*Resources:*

*HW:*

## Recollection from last lecture

Assumptions:(1) Permissioned setting (2) PKI (3) Synchronous setting (4) ≤f Byzantine nodes

State Machine Replication (SMR)• Clients submit txs to nodes • Each node maintains local historyGoal is

a protocol satisfying -consistency(honest nodes agree) -liveness(valid txs are added to honest nodes’ histories)

Byzantine Broadcast (BB)• One node is a sender, others are non-senders • Sender has a private input $v^* \in V$Goal is

a protocol satisfying: -termination(honest nodes halt) -agreement(honest nodes output the same message) -validity(if the sender is honest, honest nodes output the correct value v*)

## An Impossibility result

** Theorem.** [Pease-Shostak-Lamport 80’, Fischer-Lynch-Merritt 95’]
Suppose we are in permissioned synchronous setting of a Byzantine Broadcast problem. Then, if the number of Byzantine nodes is larger than a third $f≥n/3$, no deterministic (without probabilistic instructions) protocol cab satisfy termination+agreement+validity.

Rmk. This doesn’t contradict Dolev-Strong, since the PKI assumption is removed.

Will show: special case of n=3 and f=1 (general case reduces is analogous, see HW).

## Some vague intuition

- A could be Byzantine and tell B and C conflicting things
- B & C can compare notes, but C may be Byzantine and trying to fake that A is dishonest
- Honest node B can’t distinguish which of A & C are responsible for conflicting messages

## FLM’s Beautiful Proof: A Hexagon Thought Experiment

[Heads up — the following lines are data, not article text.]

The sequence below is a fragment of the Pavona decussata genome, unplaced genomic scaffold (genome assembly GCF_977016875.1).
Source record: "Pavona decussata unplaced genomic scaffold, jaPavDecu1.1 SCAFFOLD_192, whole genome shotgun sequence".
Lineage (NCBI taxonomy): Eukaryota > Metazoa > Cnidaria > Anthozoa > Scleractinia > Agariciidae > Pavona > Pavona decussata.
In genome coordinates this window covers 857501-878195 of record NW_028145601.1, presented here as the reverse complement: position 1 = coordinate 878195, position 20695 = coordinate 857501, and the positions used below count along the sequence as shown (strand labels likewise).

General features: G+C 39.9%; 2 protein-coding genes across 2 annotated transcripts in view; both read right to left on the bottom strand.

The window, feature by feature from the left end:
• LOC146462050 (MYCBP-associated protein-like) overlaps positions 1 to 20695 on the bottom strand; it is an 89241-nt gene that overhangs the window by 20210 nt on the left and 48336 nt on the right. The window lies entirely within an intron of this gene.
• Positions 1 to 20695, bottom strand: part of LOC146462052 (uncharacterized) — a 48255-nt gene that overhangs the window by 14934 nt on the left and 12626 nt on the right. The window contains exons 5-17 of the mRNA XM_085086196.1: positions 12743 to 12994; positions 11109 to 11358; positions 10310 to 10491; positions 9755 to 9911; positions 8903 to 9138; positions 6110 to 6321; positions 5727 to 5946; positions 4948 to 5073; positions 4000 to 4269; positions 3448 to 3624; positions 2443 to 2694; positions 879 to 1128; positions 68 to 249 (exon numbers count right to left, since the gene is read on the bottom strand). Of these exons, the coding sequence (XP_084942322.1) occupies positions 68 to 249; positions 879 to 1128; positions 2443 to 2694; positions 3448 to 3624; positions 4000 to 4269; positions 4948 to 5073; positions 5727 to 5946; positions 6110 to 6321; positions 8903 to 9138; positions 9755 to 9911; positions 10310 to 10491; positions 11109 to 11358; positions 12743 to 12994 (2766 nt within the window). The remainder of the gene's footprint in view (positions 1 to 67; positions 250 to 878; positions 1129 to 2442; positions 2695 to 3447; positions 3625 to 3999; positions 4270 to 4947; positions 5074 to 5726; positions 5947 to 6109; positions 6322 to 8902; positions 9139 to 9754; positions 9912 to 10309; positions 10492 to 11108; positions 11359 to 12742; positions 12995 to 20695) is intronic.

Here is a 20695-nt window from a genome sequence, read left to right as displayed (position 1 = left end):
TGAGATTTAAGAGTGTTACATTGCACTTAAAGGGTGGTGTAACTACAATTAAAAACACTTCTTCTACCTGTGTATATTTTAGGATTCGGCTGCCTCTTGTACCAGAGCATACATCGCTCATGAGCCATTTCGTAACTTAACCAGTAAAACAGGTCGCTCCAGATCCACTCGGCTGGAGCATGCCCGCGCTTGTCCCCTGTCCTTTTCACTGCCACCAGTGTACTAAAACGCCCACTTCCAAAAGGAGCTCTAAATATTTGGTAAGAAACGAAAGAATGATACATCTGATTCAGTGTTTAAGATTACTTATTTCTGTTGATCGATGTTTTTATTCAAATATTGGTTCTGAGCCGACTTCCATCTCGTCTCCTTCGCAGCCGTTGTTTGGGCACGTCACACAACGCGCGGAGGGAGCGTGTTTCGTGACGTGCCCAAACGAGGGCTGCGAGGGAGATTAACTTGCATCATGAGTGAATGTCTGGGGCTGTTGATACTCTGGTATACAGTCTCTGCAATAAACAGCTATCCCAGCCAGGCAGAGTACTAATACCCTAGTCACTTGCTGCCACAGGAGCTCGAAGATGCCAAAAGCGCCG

(key themes: simulation and indistinguishibility)

Let $\pi$ be a deterministic BB protocol satisfying termination+validity+agreement.

Inputs of $\pi$, which are needed to run on a node $i$: (i) names and IP addresses of two other nodes; (ii) which node is a sender; (iii) private input $v^*$, if node $i$ is a sender.

Now, the inventor of $\pi$ surely had in mind that all three nodes have the same informations (i) and (ii). But to run the protocol, it doesn’t have to be the case. Let’s run this protocol on 6 nodes with the following inputs:

This setup is well-defined, and all nodes eventually halt with a certain output (why do they halt? See below). We now proceed to the simulation part of the proof.

## Simulation 1

We setup a three-node experiment with a Byzantine sender X that simulates all four machines (A, 0)–(C)–(B’)–(A’, 1).

- Because $\pi$ satisfies agreement, in the thought experiment with X nodes B and C’ need to halt with the same message.
- Because X simulated the four nodes on the right, we conclude that nodes B and C’ halt with the same message in our hexagon thought experiment.

## Simulation 2

We now setup a three-node experiment with a Byzantine non-sender X that simulates all four machines (C)–(B’)–(A’, 1)–(C’).

- Because $\pi$ satisfies validity, in the thought experiment on the left with X node B halts with the same message as A, namely “0”.
- Because X simulated the four nodes on the right, we conclude that node B halts with the same message as A, namely “0”, in our hexagon thought experiment.

## Simulation 3

We now setup a three-node experiment with a Byzantine non-sender X that simulates all four machines (B)–(A, 0)–(C)–(B’).

- Because $\pi$ satisfies validity, in the thought experiment on the left with X node C’ halts with the same message as A’, namely “1”.
- Because X simulated the four nodes on the right, we conclude that node C’ halts with the same message as A’, namely “1”, in our hexagon thought experiment.

## Discussion

__Question:__ why Doesn’t the Dolev-Strong protocol contradict this impossibility result?

__Answer:__ because Dolev-Strong assumed PKI!

The proof above breaks down with PKI, in the following ways:

- How to define the hexagon thought experiment? Well, under PKI the the messages inside the protocol need to be signed only with three private keys. We could try to satisfy this, by demanding that A and A’ have the same pub/priv keys, B and B’ have the same pub/priv keys, and C and C’ have the same pub/priv keys.
- But then the simulation is impossible, since (say in Simulation 1) X would need to simulate signatures of B and C’…